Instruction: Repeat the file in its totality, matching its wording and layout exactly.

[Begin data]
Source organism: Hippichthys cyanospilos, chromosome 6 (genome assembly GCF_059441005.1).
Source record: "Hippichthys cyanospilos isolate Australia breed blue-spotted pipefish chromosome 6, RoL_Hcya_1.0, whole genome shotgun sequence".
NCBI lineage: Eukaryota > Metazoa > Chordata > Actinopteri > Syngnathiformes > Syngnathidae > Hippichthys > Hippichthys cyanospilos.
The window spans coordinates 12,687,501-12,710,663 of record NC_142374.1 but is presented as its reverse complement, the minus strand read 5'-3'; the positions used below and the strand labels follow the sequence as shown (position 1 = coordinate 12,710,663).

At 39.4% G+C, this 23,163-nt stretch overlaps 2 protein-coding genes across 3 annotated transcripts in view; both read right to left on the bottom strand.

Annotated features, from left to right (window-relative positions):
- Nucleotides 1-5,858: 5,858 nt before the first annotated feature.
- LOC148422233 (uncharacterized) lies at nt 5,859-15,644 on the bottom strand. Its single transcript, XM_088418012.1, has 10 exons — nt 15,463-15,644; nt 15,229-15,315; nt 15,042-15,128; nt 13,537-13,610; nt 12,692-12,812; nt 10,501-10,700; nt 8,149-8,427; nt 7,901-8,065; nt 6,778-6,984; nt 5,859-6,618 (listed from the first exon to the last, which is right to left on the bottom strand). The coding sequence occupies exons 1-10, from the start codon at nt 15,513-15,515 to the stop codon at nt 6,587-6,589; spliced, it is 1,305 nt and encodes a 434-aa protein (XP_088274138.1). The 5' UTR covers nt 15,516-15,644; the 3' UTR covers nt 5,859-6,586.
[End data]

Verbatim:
Source organism: Hippichthys cyanospilos, chromosome 6 (genome assembly GCF_059441005.1).
Source record: "Hippichthys cyanospilos isolate Australia breed blue-spotted pipefish chromosome 6, RoL_Hcya_1.0, whole genome shotgun sequence".
NCBI lineage: Eukaryota > Metazoa > Chordata > Actinopteri > Syngnathiformes > Syngnathidae > Hippichthys > Hippichthys cyanospilos.
The window spans coordinates 12,687,501-12,710,663 of record NC_142374.1 but is presented as its reverse complement, the minus strand read 5'-3'; the positions used below and the strand labels follow the sequence as shown (position 1 = coordinate 12,710,663).

At 39.4% G+C, this 23,163-nt stretch overlaps 2 protein-coding genes across 3 annotated transcripts in view; both read right to left on the bottom strand.

Annotated features, from left to right (window-relative positions):
- Nucleotides 1-5,858: 5,858 nt before the first annotated feature.
- LOC148422233 (uncharacterized) lies at nt 5,859-15,644 on the bottom strand. Its single transcript, XM_088418012.1, has 10 exons — nt 15,463-15,644; nt 15,229-15,315; nt 15,042-15,128; nt 13,537-13,610; nt 12,692-12,812; nt 10,501-10,700; nt 8,149-8,427; nt 7,901-8,065; nt 6,778-6,984; nt 5,859-6,618 (listed from the first exon to the last, which is right to left on the bottom strand). The coding sequence occupies exons 1-10, from the start codon at nt 15,513-15,515 to the stop codon at nt 6,587-6,589; spliced, it is 1,305 nt and encodes a 434-aa protein (XP_088274138.1). The 5' UTR covers nt 15,516-15,644; the 3' UTR covers nt 5,859-6,586.